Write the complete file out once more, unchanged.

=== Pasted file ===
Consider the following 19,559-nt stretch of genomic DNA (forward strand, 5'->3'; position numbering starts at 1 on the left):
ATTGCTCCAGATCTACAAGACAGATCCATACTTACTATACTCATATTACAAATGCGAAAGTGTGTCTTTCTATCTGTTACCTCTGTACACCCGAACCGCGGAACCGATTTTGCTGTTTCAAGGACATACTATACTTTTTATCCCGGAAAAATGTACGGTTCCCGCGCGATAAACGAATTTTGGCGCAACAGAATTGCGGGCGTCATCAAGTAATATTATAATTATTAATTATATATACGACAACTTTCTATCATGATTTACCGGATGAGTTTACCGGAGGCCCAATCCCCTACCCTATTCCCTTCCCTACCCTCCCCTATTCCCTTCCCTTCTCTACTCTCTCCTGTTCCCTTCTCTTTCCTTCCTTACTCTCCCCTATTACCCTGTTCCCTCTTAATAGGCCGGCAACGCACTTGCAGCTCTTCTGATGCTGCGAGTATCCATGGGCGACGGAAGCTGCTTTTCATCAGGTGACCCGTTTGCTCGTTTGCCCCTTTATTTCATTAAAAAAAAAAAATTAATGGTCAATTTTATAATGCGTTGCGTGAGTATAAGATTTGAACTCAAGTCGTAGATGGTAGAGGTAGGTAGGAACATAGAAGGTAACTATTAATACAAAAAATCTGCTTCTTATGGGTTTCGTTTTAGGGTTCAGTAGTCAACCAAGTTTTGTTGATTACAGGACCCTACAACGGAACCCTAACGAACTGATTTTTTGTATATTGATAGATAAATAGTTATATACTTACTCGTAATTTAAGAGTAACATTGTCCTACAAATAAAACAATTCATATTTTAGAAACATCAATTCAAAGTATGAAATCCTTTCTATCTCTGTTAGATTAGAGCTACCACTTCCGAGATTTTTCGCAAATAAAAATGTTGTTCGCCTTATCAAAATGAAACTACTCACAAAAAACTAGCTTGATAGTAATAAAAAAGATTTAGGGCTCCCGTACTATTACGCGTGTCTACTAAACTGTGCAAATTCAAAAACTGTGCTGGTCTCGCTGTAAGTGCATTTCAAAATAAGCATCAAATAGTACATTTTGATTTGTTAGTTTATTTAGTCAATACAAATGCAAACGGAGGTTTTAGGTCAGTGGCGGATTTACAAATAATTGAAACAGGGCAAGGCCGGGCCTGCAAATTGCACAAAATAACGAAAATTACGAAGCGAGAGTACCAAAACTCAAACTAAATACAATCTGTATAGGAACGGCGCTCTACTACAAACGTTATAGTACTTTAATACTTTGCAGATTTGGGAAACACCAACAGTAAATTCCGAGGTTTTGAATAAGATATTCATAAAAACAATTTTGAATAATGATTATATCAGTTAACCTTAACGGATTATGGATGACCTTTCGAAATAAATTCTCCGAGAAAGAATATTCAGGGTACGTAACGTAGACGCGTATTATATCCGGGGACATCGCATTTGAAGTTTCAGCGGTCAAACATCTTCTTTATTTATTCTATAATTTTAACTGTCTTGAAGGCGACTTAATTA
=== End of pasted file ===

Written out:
Consider the following 19,559-nt stretch of genomic DNA (forward strand, 5'->3'; position numbering starts at 1 on the left):
ATTGCTCCAGATCTACAAGACAGATCCATACTTACTATACTCATATTACAAATGCGAAAGTGTGTCTTTCTATCTGTTACCTCTGTACACCCGAACCGCGGAACCGATTTTGCTGTTTCAAGGACATACTATACTTTTTATCCCGGAAAAATGTACGGTTCCCGCGCGATAAACGAATTTTGGCGCAACAGAATTGCGGGCGTCATCAAGTAATATTATAATTATTAATTATATATACGACAACTTTCTATCATGATTTACCGGATGAGTTTACCGGAGGCCCAATCCCCTACCCTATTCCCTTCCCTACCCTCCCCTATTCCCTTCCCTTCTCTACTCTCTCCTGTTCCCTTCTCTTTCCTTCCTTACTCTCCCCTATTACCCTGTTCCCTCTTAATAGGCCGGCAACGCACTTGCAGCTCTTCTGATGCTGCGAGTATCCATGGGCGACGGAAGCTGCTTTTCATCAGGTGACCCGTTTGCTCGTTTGCCCCTTTATTTCATTAAAAAAAAAAAATTAATGGTCAATTTTATAATGCGTTGCGTGAGTATAAGATTTGAACTCAAGTCGTAGATGGTAGAGGTAGGTAGGAACATAGAAGGTAACTATTAATACAAAAAATCTGCTTCTTATGGGTTTCGTTTTAGGGTTCAGTAGTCAACCAAGTTTTGTTGATTACAGGACCCTACAACGGAACCCTAACGAACTGATTTTTTGTATATTGATAGATAAATAGTTATATACTTACTCGTAATTTAAGAGTAACATTGTCCTACAAATAAAACAATTCATATTTTAGAAACATCAATTCAAAGTATGAAATCCTTTCTATCTCTGTTAGATTAGAGCTACCACTTCCGAGATTTTTCGCAAATAAAAATGTTGTTCGCCTTATCAAAATGAAACTACTCACAAAAAACTAGCTTGATAGTAATAAAAAAGATTTAGGGCTCCCGTACTATTACGCGTGTCTACTAAACTGTGCAAATTCAAAAACTGTGCTGGTCTCGCTGTAAGTGCATTTCAAAATAAGCATCAAATAGTACATTTTGATTTGTTAGTTTATTTAGTCAATACAAATGCAAACGGAGGTTTTAGGTCAGTGGCGGATTTACAAATAATTGAAACAGGGCAAGGCCGGGCCTGCAAATTGCACAAAATAACGAAAATTACGAAGCGAGAGTACCAAAACTCAAACTAAATACAATCTGTATAGGAACGGCGCTCTACTACAAACGTTATAGTACTTTAATACTTTGCAGATTTGGGAAACACCAACAGTAAATTCCGAGGTTTTGAATAAGATATTCATAAAAACAATTTTGAATAATGATTATATCAGTTAACCTTAACGGATTATGGATGACCTTTCGAAATAAATTCTCCGAGAAAGAATATTCAGGGTACGTAACGTAGACGCGTATTATATCCGGGGACATCGCATTTGAAGTTTCAGCGGTCAAACATCTTCTTTATTTATTCTATAATTTTAACTGTCTTGAAGGCGACTTAATTA